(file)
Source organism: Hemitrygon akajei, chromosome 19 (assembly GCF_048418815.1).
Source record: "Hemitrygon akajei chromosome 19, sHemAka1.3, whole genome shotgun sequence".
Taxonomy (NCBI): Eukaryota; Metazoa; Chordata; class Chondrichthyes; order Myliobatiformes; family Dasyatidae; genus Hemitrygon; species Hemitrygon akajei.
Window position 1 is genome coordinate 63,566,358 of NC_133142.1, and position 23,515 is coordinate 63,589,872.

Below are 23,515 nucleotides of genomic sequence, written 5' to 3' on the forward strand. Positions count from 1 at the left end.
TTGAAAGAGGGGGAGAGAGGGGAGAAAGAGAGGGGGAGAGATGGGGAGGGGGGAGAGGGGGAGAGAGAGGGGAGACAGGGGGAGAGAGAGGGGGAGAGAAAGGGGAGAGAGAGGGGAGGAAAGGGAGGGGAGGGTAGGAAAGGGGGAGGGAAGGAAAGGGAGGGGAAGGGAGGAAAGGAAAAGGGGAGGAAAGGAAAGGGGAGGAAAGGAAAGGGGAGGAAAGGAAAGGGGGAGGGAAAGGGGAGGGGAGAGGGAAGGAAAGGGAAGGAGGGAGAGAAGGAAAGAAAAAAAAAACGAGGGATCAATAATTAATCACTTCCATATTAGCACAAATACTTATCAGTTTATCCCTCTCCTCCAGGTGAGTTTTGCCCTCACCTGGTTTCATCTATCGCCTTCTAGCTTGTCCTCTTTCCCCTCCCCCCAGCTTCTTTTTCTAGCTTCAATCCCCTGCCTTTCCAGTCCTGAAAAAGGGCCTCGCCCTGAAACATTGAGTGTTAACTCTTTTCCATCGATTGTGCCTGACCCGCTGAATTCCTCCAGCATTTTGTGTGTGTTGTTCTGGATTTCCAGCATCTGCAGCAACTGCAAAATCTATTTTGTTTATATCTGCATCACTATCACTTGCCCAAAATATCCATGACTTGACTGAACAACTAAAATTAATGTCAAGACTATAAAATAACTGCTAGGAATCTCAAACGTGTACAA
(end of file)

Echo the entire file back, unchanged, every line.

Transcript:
Source organism: Hemitrygon akajei, chromosome 19 (assembly GCF_048418815.1).
Source record: "Hemitrygon akajei chromosome 19, sHemAka1.3, whole genome shotgun sequence".
Taxonomy (NCBI): Eukaryota; Metazoa; Chordata; class Chondrichthyes; order Myliobatiformes; family Dasyatidae; genus Hemitrygon; species Hemitrygon akajei.
Window position 1 is genome coordinate 63,566,358 of NC_133142.1, and position 23,515 is coordinate 63,589,872.

Below are 23,515 nucleotides of genomic sequence, written 5' to 3' on the forward strand. Positions count from 1 at the left end.
TTGAAAGAGGGGGAGAGAGGGGAGAAAGAGAGGGGGAGAGATGGGGAGGGGGGAGAGGGGGAGAGAGAGGGGAGACAGGGGGAGAGAGAGGGGGAGAGAAAGGGGAGAGAGAGGGGAGGAAAGGGAGGGGAGGGTAGGAAAGGGGGAGGGAAGGAAAGGGAGGGGAAGGGAGGAAAGGAAAAGGGGAGGAAAGGAAAGGGGAGGAAAGGAAAGGGGAGGAAAGGAAAGGGGGAGGGAAAGGGGAGGGGAGAGGGAAGGAAAGGGAAGGAGGGAGAGAAGGAAAGAAAAAAAAAACGAGGGATCAATAATTAATCACTTCCATATTAGCACAAATACTTATCAGTTTATCCCTCTCCTCCAGGTGAGTTTTGCCCTCACCTGGTTTCATCTATCGCCTTCTAGCTTGTCCTCTTTCCCCTCCCCCCAGCTTCTTTTTCTAGCTTCAATCCCCTGCCTTTCCAGTCCTGAAAAAGGGCCTCGCCCTGAAACATTGAGTGTTAACTCTTTTCCATCGATTGTGCCTGACCCGCTGAATTCCTCCAGCATTTTGTGTGTGTTGTTCTGGATTTCCAGCATCTGCAGCAACTGCAAAATCTATTTTGTTTATATCTGCATCACTATCACTTGCCCAAAATATCCATGACTTGACTGAACAACTAAAATTAATGTCAAGACTATAAAATAACTGCTAGGAATCTCAAACGTGTACAA